Prices for Canadian oil continue to sink as the Keystone Pipeline remains offline.
The pipeline sprung a leak late last month, spilling more than 9,000 barrels of oil into wetlands in North Dakota. The pipeline has been online for less than a decade, but has suffered several high-profile spills. The cleanup could also prove to be difficult.
The disasters come as the pipeline’s owner – TC Energy (formerly TransCanada) – is trying to build the Keystone XL pipeline. Reuters reports that the spill has hardened opposition to the Keystone XL pipeline in Nebraska, where TC Energy is still trying to acquire land.
Meanwhile, the outage could continue longer than initially expected. Federal regulators from the Pipeline and Hazardous Materials Safety Administration (PHMSA) said that the pipeline has to remain closed until TC Energy can determine the cause of the spill. To that end, the company needs to send a portion of the affected steel pipeline to an independent lab for testing. After that, TC Energy needs to come up with a plan for remediation.
The prospect of an extended outage of the 590,000-bpd pipeline has already pushed down prices for Western Canada Select (WCS). WCS fell below $35 per barrel by midweek even as WTI traded higher. As a result, the discount has widened from around $16 per barrel before the spill, to as much as $23 per barrel a week later.
“So far it remains unclear how long Keystone will remain shut in, but it could take up to a couple of months until flows are completely resumed,” JBC Energy said in a note on November 1. “A similar incident in November 2017 led to a blow-out of WCS differentials from $10 per barrel to $30 per barrel, but this time more crude volumes are committed to rail transportation.” The outage is another blow to Canada’s oil industry, which has been dealing with waning investor interest, a supply glut amid pipeline bottlenecks, and a recent election that was perceived as a setback for Alberta.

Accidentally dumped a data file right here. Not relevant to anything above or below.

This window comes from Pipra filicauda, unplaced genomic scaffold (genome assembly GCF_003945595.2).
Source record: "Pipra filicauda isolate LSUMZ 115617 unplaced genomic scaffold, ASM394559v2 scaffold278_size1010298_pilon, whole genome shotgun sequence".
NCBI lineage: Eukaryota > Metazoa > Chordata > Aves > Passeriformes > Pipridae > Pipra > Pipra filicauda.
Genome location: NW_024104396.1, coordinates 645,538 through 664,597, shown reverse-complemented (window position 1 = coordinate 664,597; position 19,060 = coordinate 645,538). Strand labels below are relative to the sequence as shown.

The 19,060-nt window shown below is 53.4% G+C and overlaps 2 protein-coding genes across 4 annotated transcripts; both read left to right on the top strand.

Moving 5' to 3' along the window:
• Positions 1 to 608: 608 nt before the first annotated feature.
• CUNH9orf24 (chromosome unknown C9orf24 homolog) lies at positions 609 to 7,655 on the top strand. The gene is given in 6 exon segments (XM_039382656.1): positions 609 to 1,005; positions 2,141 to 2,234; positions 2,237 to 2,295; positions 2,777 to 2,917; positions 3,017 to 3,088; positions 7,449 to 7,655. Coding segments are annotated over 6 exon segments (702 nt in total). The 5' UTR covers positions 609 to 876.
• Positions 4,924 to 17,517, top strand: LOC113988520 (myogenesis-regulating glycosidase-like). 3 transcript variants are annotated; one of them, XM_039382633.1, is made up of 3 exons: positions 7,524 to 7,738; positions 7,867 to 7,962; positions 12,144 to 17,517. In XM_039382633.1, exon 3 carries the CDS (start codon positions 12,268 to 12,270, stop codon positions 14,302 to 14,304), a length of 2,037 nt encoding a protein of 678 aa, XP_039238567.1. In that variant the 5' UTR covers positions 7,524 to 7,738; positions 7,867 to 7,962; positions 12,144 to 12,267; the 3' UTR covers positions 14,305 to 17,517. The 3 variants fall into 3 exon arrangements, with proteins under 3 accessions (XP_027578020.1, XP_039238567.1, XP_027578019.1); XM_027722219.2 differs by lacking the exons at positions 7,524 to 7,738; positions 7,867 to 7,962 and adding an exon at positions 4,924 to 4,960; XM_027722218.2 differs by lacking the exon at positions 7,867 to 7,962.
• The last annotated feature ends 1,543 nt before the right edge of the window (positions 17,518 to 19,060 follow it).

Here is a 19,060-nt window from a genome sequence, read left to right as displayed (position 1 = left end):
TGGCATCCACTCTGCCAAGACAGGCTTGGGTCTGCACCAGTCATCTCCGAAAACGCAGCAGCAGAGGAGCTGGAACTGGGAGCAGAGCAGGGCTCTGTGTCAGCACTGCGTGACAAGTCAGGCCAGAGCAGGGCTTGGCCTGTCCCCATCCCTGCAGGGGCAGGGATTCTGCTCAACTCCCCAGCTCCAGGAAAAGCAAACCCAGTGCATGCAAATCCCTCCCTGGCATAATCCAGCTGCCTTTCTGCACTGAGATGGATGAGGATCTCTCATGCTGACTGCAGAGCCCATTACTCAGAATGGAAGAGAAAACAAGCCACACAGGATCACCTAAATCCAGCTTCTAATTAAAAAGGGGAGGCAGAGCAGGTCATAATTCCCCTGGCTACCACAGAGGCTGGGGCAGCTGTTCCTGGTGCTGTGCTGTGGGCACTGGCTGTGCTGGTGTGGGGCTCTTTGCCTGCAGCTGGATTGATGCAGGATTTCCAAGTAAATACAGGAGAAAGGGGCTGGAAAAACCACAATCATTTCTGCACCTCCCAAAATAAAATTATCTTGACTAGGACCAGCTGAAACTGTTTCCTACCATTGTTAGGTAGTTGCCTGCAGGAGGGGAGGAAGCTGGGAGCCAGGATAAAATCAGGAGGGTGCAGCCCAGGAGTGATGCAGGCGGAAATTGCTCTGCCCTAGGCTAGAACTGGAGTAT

“Another squeeze in local prices, albeit temporary, will not help the operating environment in Canada, with depressed prices and constrained market access acutely affecting operator cash flow,” Standard Chartered wrote in a note. The investment bank added that the outage could also put an end to inventory builds in the U.S., due to reduced oil flowing from Canada.
A pipeline outage will exacerbate the shortage of takeaway capacity, depressing WCS prices and scrambling the Alberta’s plan for managing the localized supply glut. It could also push more oil onto rail.
Shipping oil by rail requires a WCS discount to WTI in the range of $15 to $20 per barrel in order to break even, according to Scotiabank. Because of Alberta’s mandatory production cuts, which began at the start of 2019, the differential narrowed significantly. That was good for Canadian oil producers, but it also limited oil-by-rail shipments, “and left railcars loitering in railyards with nothing to do,” Rory Johnston, a commodity economist at Scotiabank, wrote in a note on October 31.
Alberta has been gradually lifting production curbs over the course of this year, and there is a balancing act that the provincial government is trying to pull off – a slight midstream takeaway deficit results in a sizable but not overly painful discount for WCS, which pushes more oil onto rails and incentivizes investment in takeaway capacity. Keep the curbs in place for too long and WCS prices would rise too far, leading to a shortfall of investment in rail. Lift the curbs too fast and the WCS prices plunge amid a renewed glut.
Alberta likely thought it saw light at the end of the tunnel, having gradually lifted production curbs over the course of 2019 while succeeding in draining inventories. But “we are now entering the most sensitive portion of the easing process where each subsequent production increase could push the western Canadian oil market back into egress deficit,” Johnston wrote for Scotiabank.
That was before the Keystone spill. Much of Alberta’s efforts to manage the market could go up in smoke if the pipeline is offline for an extended period of time. “The November 2017 Keystone outage resulted in an initial ~8 million barrels of backed up crude which would undo much of the inventory progress achieved by the curtailment program thus far if the ongoing Keystone outage lasts weeks rather than days,” Johnston concluded.
Oil producers in Canada are not pleased. “When something like that happens in a system that’s tight, it’s all hands on deck for what do you do to keep barrels flowing,” Rich Kruger, CEO of Imperial Oil, said during a Nov. 1 earnings call. “We’ve got fingers crossed that it’s not something of a longer duration.”
By Nick Cunningham of Oilprice.com